WoomSacred Text ReferencesGod’s relationship with pre-birth mankindJeremiah 1:5 “Before I formed you in the womb I knew you, before you were born I set you apart; I appointed you as a prophet to the nations.”Psalm 22:10 “From birth I was cast on you; from my mother’s womb you have been my God.”All aspects of life are considered to be the result of GodGenesis 1:27 “So God created mankind in his own image, in the image of God he created them; male and female he created them.” Isaiah 49:15 “Can a mother forget the baby at her breast and have no compassion on the child she has borne? Though she may forget, I will not forget you!Job 31:15 “Did not he who made me in the womb make them? Did not the same one from us both within our mothers?”The fifth CommandmentEssentially, few christians can ignore the simple clarity and directness of God’s 5th commandment of “Thou shalt not kill”.Ruling out the act of Abortion being considered morally right (Exodus 20:13)However this is not universally believed by all Christians like all moral decisions. Church/Christian Teachings TeachingsThere is no specific instruction given by God about the issue of abortion in the bible, so what Christians believe about it must be based on interpreting passages which speak about the sanctity of life.This has lead to a split debate between Christian.A majority of Churches within the Christian faith believe Abortion to be a “Mortal sin”.
A sin committed in the full knowledge that it is wrong and one that may result in eternal separation from God. HOWEVER, the Catholic Church states “Human life must be respected and protected from the moment of conception”. Catholic beliefs are based on the assumption of Natural Law. Belief that good has setup the world and that it is wrong for humans to interface with this. Abortions are considered morally wrong because they interface the natural process of new life entering the world. Catholics believe that human life is sacred from the moment of conception until death. (Donum Vitae, 1987)Christians generally believe that life is special and sacred that human have a soul and the opportunity to have a relationship with God.”Humans have been created in God’s image” (genesis 1:27)Which means humans have certain characteristics that God would have.
God’s value of life is demonstrated when Jesus died for mankind’s(our) sins.Although most Christians believe abortion is Mortal sin, some denominations have slightly softer stances and argue that although is never a positive thing, in some circumstances it is necessary for a Mothers health, extreme foetal disabilities and other issues. More Liberal Churches will push compassion and love rather than on blame and judgement on abortion.
According to a 2002 survey conducted by the Roper Center for Public Opinion Research, 28% of fundamentalists thought abortion should be illegal even if there was a strong chance of birth defects whereas only nine percent of mainline Protestants held the same opinion.Non-Religious and Religious opinions are significantly split. Natural LawIt presupposes that all humans are created with the ability to know what is right and wrong.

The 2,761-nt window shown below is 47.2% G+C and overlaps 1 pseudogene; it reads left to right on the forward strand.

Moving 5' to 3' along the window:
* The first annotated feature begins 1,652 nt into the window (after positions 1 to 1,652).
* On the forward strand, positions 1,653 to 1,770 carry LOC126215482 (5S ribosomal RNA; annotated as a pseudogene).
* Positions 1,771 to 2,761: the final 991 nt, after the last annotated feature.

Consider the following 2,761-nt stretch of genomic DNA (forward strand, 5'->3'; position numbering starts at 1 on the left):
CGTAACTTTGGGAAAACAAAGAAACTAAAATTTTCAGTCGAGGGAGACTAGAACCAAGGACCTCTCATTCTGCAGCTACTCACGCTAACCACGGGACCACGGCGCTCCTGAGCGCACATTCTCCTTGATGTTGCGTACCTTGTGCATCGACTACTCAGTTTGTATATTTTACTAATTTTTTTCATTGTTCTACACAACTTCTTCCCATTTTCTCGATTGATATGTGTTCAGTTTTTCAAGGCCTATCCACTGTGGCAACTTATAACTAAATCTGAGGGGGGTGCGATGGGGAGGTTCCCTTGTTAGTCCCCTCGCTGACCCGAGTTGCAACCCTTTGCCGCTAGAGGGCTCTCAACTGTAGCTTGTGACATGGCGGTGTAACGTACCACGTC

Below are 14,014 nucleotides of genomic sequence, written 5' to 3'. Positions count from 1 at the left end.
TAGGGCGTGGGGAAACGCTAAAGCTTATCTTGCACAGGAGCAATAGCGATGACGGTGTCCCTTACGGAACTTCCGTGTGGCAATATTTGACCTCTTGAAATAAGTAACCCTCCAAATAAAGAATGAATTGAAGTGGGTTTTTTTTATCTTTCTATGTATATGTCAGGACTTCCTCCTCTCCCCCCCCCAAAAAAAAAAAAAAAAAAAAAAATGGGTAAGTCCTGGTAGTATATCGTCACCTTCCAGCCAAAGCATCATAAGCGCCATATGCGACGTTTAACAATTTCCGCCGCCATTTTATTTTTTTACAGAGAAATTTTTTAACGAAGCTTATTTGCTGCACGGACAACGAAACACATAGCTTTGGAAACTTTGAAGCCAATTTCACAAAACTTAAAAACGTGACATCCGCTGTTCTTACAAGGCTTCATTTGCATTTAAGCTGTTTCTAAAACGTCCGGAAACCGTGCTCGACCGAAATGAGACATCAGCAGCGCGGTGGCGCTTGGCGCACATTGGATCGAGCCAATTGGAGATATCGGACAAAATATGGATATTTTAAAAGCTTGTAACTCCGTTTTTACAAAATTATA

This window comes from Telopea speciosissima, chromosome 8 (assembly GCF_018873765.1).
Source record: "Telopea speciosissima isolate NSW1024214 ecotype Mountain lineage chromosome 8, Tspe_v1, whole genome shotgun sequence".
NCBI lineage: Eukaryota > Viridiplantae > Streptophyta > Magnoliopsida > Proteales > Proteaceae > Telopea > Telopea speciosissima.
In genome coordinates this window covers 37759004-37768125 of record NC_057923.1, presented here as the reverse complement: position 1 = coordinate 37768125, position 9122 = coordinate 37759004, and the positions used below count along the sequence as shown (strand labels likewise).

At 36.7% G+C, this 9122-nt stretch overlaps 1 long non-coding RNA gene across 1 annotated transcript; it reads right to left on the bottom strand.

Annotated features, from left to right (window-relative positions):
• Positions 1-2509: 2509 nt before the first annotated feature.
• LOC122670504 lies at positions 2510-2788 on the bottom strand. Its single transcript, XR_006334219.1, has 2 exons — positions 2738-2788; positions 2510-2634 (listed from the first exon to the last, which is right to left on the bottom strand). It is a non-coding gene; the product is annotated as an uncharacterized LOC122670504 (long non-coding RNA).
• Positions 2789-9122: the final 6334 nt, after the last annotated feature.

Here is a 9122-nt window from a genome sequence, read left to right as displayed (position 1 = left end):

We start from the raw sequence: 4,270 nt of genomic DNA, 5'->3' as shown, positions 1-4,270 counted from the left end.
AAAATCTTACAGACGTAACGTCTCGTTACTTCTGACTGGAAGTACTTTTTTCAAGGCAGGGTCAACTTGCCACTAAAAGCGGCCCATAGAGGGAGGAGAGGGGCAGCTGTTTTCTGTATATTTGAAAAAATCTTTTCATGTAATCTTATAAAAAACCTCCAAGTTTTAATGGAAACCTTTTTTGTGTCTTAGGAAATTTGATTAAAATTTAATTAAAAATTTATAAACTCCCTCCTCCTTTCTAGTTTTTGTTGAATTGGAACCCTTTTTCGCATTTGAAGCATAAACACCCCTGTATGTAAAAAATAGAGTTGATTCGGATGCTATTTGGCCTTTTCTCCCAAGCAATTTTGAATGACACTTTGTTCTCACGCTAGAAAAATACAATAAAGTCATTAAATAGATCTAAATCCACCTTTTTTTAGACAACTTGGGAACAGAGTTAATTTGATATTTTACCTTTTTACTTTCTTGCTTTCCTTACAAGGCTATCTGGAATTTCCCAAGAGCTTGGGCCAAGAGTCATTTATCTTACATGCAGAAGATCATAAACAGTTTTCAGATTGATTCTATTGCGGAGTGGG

It suggests that if it is not followed, the perpetrator will destroy him or herself.Schools of ethics in western philosophy can be divided, very roughly, into three sorts. The first, drawing on the work of Aristotle, holds that the virtues (such as justice, charity & generosity) are dispositions to act in ways that benefit both the person possessing them and that person’s society.Natural Law – Scriptural Basis “They show that the demands of the law are written in their hearts, while their conscience also bears witness and their conflicting thoughts accuse or even defend them” (Romans 2:15)Schools of ethics in western philosophyAristotleAristotle’s 4 Cardinal virtuesPrudenceAristotle defined prudence as recta ratio agibilium, “right reason applied to practice.”JusticeFr. John A.
Hardon notes in his Modern Catholic Dictionary, it is “the constant and permanent determination to give everyone his or her rightful due.”FortitudeFortitude allows us to overcome fear and to remain steady in our will in the face of obstacles, but it is always reasoned and reasonable; the person exercising fortitude does not seek danger for danger’s sake.TemperanceWhile fortitude is concerned with the restraint of fear so that we can act, temperance is the restraint of our desires or passions.Applying Abortion to Aristotle’s 4 Cardinal virtues would suggest that abortion is not ethical. Prudence = Depending on the circumstances of the abortion would depend on whether it is for the right reasons.
If circumstances endanger the mother or unconstitutional sex was the result of the conception it would be considered a right reason. However, an abortion that occurs due to the child being unwanted would be considered not the right reason. Justice = It would be seen that justice would be applied by the Woman choosing what happen to their own body.
Fortitude = Despite, this Fortitude would allow people to have abortions as it would be considered being the brave thing to do. Temperance = Although, temperance allows overcoming desires the same logic would be applied to this as Prudence. If circumstances endanger the mother or unconstitutional sex was the result of the conception it would be considered a right reason. However, an abortion that occurs due to the child being unwanted would be considered not the right reason.
Deontology (Defined by Kant)Deontology = The Concept of duty central to morality. Knowledge of their duty as rational beings. The morality of an action is based on rules. Rule based ethics.
Applying Abortion to Deontology.Kant stated that there are 3 states in which abortion is deemed acceptable:Pregnancy resulting from rape.Therapeutic abortionUnwanted pregnancy even though contraceptive methods were used.Kant argued that destroying the whom is apart of individuals rationality in service to something else – pain.Deontology understands that dealing with families and heterosexual couples in which partners are “educated” from a sexual point of view, it will lead to a confused rationality. Utilitarianism (The Greatest Happiness Principle)Utilitarianism = The guiding principle of conduct should be the greatest happiness or benefit of the greatest number.Applying Utilitarianism to Abortion Utilitarianism, of the hedonistic variety, is (we may recall) concerned only with pleasure and with pain.
It’s concerned with the amounts of pleasure and pain in situations where abortion is permitted as contrasted with the amounts of pleasure and pain where abortion is forbidden. It might be suggested that the main consideration would be the interests of the fetus: not only can its future life be expectedly happy, or at least having a balance of happiness over suffering it might also be the case that the abortion itself is painful, particularly if it occurs later in the pregnancy.Individual Conscience